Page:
It is time for the professions, Accountants, architects, engineers and quantity surveyors to step up and champion the excellent process that governments around the country have gone to the trouble of establishing for the sustainability of the construction industry.

Subcontractors - Manage Your Debtors

Understand the Correct Process for Handling Variations Under Your Contract - If you are working for a builder or head contractor make sure you know how a variation may be requested, accepted and approved. Find out who is authorised to issue instructions to you, who is responsible for agreeing to any variations you request due to latent conditions or other unexpected costs and who is responsible for paying for the variations. Make sure you comply with any time frames and other strict requirements under your contract and don't take any short cuts.

  1. Know What Paperwork Must be Completed - If the other party doesn't have anything, you need a document of your own. Make sure your document with a homeowner complies with your legal obligations under the Domestic Building Contracts Act 2000.(Contact Ledger Guard for a practical 1 page Variation to Original Quote/Contract Form).
  2. Nothing Verbal, Everything in Writing - Insist that the customer/ builder/head contractor put their request for additional work or changes to the original quote/contract in writing. Despite a good relationship at the start of the project, verbal instructions can be forgotten or denied when it comes to payment time and cashflow is tight. Under the QBSA Act your builder or head contractor is legally required to give you a direction in writing within 3 days of your request so don't feel pressured to start the variation work without instructions in writing. Take a note of any conversations in regard to a variation whether requested by you or the other party so you can verify what was said, by whom, on what date and at what time. You can't rely on your word against the other party.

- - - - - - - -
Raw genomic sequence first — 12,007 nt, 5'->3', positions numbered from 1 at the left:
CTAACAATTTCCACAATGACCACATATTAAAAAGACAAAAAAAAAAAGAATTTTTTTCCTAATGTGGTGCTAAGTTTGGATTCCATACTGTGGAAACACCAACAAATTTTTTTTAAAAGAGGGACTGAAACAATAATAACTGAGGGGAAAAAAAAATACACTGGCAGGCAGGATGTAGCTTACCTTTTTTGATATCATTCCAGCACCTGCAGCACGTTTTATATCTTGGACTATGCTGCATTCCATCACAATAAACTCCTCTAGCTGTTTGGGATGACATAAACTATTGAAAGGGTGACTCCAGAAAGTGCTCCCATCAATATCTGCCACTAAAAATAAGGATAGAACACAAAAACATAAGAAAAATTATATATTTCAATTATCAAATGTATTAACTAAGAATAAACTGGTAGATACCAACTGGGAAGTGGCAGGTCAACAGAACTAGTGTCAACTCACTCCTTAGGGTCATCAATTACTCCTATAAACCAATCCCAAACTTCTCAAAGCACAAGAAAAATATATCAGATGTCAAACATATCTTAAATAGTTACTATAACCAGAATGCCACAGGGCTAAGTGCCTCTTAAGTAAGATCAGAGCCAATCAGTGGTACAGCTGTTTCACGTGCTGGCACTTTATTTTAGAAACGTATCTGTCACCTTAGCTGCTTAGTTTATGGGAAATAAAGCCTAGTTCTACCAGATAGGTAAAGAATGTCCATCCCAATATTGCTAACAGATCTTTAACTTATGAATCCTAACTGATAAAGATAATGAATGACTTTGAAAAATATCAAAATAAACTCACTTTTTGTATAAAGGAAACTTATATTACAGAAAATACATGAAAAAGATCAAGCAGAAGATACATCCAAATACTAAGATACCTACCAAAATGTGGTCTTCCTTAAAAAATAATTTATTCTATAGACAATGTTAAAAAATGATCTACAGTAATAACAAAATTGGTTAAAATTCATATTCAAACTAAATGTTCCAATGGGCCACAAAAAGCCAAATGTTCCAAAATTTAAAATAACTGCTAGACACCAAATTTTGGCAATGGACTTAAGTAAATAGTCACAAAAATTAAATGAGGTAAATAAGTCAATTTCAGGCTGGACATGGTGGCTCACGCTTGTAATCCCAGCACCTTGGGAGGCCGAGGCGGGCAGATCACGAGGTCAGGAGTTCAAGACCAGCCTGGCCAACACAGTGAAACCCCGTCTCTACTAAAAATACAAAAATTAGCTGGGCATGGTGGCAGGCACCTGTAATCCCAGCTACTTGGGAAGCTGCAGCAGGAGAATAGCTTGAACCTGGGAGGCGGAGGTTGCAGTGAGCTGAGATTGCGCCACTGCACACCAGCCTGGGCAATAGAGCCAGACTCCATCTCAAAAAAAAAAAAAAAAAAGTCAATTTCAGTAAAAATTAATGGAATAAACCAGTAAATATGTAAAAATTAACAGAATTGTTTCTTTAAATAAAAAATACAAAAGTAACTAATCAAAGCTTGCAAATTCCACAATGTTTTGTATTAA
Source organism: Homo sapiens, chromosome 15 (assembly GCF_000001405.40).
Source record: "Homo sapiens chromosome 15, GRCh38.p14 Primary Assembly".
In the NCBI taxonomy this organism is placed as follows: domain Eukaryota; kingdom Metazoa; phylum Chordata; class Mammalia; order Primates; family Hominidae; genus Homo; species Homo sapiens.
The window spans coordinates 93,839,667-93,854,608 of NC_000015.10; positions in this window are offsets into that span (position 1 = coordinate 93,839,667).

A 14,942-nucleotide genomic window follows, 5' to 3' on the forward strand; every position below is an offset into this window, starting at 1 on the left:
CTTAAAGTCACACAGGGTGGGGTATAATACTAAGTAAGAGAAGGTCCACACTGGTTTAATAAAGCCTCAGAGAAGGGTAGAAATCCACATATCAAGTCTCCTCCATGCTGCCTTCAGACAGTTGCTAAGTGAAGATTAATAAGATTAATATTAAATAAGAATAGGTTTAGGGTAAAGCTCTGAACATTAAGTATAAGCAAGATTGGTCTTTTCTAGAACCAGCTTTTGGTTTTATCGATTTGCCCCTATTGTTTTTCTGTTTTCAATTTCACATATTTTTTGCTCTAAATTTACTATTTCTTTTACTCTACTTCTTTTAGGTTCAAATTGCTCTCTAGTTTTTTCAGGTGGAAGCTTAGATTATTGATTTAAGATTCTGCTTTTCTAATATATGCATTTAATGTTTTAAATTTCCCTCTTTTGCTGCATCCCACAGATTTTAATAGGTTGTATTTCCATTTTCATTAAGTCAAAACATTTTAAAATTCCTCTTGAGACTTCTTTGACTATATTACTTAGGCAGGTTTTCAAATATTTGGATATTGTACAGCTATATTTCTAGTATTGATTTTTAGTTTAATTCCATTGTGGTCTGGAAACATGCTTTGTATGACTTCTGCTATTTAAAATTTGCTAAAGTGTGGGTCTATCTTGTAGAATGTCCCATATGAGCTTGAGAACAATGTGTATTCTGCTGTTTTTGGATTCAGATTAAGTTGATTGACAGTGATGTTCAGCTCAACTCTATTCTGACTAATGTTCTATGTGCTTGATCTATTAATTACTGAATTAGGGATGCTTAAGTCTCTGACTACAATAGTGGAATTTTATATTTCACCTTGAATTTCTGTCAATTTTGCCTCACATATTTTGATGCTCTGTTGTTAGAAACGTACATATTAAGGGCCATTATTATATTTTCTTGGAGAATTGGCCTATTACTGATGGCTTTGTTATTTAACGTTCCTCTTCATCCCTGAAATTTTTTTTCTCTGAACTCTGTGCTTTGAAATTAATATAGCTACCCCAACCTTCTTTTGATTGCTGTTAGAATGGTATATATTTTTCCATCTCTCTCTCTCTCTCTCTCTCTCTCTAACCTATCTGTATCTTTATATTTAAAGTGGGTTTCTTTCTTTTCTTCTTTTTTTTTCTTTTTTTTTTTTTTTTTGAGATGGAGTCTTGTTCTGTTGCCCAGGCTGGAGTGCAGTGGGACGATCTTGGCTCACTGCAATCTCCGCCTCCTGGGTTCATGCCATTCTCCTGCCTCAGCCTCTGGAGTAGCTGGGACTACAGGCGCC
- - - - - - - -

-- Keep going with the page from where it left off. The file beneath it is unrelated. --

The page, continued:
3. Claim for any Variation Work in the month it is completed or within the timeframe stipulated in your contract. Don't wait until the end of the job or your variation claim may not be valid. Dealing with variations promptly will also reduce the possibility of forgetting any details of the work and what needs to be claimed.
  4. Keep Copies of Everything and make sure your paperwork and site records are accurate and up to date. It pays to be more thorough than you think you need to be in case a dispute goes to arbitration or you need to take legal action.
    Courtesy of Ledger Guard - Ledger Guard is a licensed debt collection agency specialising in recovering business to business debt.
    Excellent advice - but sometimes it is not so simple to achieve. Thepowertool takes the pain out of payment and keeps track of site issues with no disruption to your work.

Thursday, October 21, 2010

What do statistics tell us?

The BCIPA (Qld) has just released its 2009 - 2010 adjudication statistics.  They make interesting reading, but what do they mean?

68% of claimants are subcontractors and a whopping 85% of respondents are contractors or head contractors.

Contractors, even the biggest, are just are not getting it.  The Payments Act is designed to improve payment processes and reduce disputes.  It is high time the industry took its focus off disputes and made a real attempt to "get it right".

16% of Claimants are contractors, but only 5% of respondents are clients.  It indicates that most disputes are inside the industry - contractor to contractor.

The average claim was $253,000 and the average decision was $232,000, indicating that, on average, claims were over 90% successful.  This is an amazing statistic and indicates very clearly that contractors are failing badly with contract and payment management processes.  The industry must engage properly with the Act as a business-as-usual practice if these statistics are to improve.

Consultants (11%) and suppliers (5%) are starting to use the Act to collect disputed payments.  Suppliers are still largely unaware of their rights under the Act and are mostly tied to accounting systems that are not conducive to making the Act part of their business practice.

999 applications were lodged in the year, a rise of around 100 over the previous year, indicating more awareness and a willingness to use the Act to recover debt.  The total value of claims was $224 million, consistent with last year.

The largest claim was double the previous year, at $32.7 million.